After years of feeding our vegetarian kids and grandkids every possible permutation of pasta-sauce-cheese, I've been mining the pantry for new ideas. A recently discovered package of farro, purchased ages ago at one of Providence's Italian markets, inspired a main course dish that pairs this nutty, chewy grain with earthy mushrooms, crisp broccoli, crunchy almonds and salty feta. It's an explosion of taste and texture that satisfies, as an entrée for vegetarians, or a side dish with roast turkey. You can buy instant farro at Trader Joe's; it cooks in ten minutes, but the texture isn't as chewy as the regular farro that takes only a few minutes longer. In the time it takes to cook the farro, prepare all the rest of the ingredients, so the whole dish comes together in less than half an hour.
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Most of the time, I'm not the person who encourages you to open a bunch of cans and call it cooking. Today, I'm that person. Some regional ingredients, like the enchilada sauce and roasted green chiles in this chicken tortilla casserole, are hard to find in my part of the world in any other form, and if that's your situation, you have my permission to reach for your can opener. Although I call this a tortilla casserole, the recipe only calls for two tortillas -- oat bran tortillas, which are low in calories and carbs. Swap in your favorite whole grain tortillas, but don't omit them; they keep everything else from collapsing before the casserole cooks through. For an easy worknight dinner, use a rotisserie chicken or any leftover cooked chicken. You can prep the chicken-and-bean filling a few days in advance and store it in the refrigerator. Then, when you're ready to serve the casserole, assemble the layers with tortillas and cheese, and bake. Serve with traditional tortilla toppings like chunks of avocado and sour cream on the side.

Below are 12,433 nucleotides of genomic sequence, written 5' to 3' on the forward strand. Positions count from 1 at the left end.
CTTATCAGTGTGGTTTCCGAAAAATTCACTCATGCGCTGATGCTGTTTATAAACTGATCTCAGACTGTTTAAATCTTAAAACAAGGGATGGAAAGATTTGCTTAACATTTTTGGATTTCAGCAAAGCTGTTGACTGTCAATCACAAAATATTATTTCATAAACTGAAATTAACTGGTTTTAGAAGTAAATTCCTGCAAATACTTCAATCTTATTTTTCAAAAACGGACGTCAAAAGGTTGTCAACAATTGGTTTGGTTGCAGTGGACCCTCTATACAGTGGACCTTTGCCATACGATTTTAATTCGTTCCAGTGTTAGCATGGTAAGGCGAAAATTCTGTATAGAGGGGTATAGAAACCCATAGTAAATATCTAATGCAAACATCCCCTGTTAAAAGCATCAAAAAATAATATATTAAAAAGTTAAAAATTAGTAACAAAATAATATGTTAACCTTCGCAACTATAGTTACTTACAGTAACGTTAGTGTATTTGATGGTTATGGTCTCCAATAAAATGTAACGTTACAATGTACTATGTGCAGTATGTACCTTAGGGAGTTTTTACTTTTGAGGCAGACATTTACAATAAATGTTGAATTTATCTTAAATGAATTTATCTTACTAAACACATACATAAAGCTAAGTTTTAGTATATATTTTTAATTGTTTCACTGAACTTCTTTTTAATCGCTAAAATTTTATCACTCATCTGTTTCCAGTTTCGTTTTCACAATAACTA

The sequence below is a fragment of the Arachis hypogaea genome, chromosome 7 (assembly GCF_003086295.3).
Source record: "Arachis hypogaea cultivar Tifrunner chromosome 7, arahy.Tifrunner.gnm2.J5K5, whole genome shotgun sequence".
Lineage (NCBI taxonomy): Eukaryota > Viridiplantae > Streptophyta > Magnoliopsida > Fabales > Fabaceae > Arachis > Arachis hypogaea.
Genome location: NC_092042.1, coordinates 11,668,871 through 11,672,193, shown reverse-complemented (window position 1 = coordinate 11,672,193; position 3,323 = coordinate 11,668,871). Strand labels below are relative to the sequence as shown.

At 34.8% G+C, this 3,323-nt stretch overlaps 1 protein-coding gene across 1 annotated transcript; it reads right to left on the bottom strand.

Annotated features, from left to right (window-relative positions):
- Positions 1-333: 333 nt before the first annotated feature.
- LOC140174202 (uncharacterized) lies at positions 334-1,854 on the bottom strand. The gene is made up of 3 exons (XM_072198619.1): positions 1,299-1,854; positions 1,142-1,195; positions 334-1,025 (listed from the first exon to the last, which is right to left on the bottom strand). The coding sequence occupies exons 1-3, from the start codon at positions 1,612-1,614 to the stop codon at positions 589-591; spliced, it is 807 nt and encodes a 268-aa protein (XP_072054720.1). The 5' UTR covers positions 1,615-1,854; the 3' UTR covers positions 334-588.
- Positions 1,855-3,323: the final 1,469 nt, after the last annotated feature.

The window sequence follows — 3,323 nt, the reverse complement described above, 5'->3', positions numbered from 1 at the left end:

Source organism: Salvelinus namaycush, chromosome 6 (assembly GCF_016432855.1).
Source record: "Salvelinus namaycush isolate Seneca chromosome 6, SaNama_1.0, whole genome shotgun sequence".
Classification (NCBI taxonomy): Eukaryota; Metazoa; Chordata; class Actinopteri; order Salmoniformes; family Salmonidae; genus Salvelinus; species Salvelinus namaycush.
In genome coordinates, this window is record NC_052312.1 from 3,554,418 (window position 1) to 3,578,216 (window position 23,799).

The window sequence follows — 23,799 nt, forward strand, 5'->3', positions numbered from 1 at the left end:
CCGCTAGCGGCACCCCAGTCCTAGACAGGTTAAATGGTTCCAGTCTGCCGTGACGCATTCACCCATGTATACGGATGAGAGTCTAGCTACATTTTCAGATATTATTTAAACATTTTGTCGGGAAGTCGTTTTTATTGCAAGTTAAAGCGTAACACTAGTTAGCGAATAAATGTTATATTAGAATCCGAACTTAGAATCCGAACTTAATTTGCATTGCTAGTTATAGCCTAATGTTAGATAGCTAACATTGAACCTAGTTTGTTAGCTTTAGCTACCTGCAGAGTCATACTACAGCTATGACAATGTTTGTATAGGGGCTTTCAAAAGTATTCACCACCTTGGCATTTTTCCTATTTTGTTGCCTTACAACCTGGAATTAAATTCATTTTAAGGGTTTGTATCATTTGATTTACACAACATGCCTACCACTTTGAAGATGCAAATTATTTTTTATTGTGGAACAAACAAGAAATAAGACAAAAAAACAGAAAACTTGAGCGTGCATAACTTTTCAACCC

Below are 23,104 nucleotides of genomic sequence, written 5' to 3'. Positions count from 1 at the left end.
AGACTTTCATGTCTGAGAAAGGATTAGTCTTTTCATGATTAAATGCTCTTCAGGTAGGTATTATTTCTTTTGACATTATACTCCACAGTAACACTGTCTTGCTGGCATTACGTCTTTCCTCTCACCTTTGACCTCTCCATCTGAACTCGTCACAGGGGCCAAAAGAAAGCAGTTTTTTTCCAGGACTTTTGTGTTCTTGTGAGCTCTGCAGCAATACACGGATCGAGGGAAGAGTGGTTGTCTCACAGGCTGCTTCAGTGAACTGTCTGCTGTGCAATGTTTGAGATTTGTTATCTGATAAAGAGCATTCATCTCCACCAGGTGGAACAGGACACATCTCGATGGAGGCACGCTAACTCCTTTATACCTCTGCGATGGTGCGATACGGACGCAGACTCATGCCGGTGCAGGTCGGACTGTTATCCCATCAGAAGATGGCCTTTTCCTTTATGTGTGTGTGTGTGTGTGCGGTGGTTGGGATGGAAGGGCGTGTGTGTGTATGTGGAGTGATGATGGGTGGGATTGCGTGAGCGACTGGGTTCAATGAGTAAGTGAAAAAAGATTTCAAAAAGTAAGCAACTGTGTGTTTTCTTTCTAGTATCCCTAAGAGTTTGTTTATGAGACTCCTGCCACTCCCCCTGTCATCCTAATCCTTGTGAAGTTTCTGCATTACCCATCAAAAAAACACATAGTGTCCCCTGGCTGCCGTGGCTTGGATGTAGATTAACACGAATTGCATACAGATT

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I'm a gal who loves a good burrito, the overstuffed kind that dribbles down your chin when you bite into it: meat, beans and rice, guacamole, maybe some sour cream, and salsa, bundled up in a tortilla. I love it all. Everything except the tortilla goes into this slow cooker chicken and pinto bean burrito bowl. You probably have all of the ingredients in your pantry, and the slow cooker works its magic while you're out for the day. You can roll the filling into a tortilla for a traditional burrito, but if you're cutting down on carbs, like we are, you'll love it in a bowl. All you have to do is add some fresh garnishes -- avocado, chopped cilantro, sour cream, shredded cheese -- and you can sneak a few tortilla chips on the side.
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Have you ever thought about why you like some foods and not others? Or why you like a food in one form and not in another? I ponder these questions a lot, but still can't explain why I love raw carrots and fresh strawberries, but not cooked ones, or why I love oatmeal cookies, but not boiled oatmeal in a bowl. My husband Ted does love oatmeal, especially the coarse steel cut (a.k.a. Irish) oats when they're still a little bit crunchy, so this pumpkin spice oatmeal with raisins and pecans is for him, and for you. Steel cut oats are whole grain groats (the inner portion of the oat kernel) that have been cut into two or three pieces; because they are minimally processed, they take longer to cook than rolled oats, and have a wonderful chewy texture. Store leftover oatmeal in the refrigerator in breakfast-sized containers, and reheat in the microwave at home or at work later in the week.
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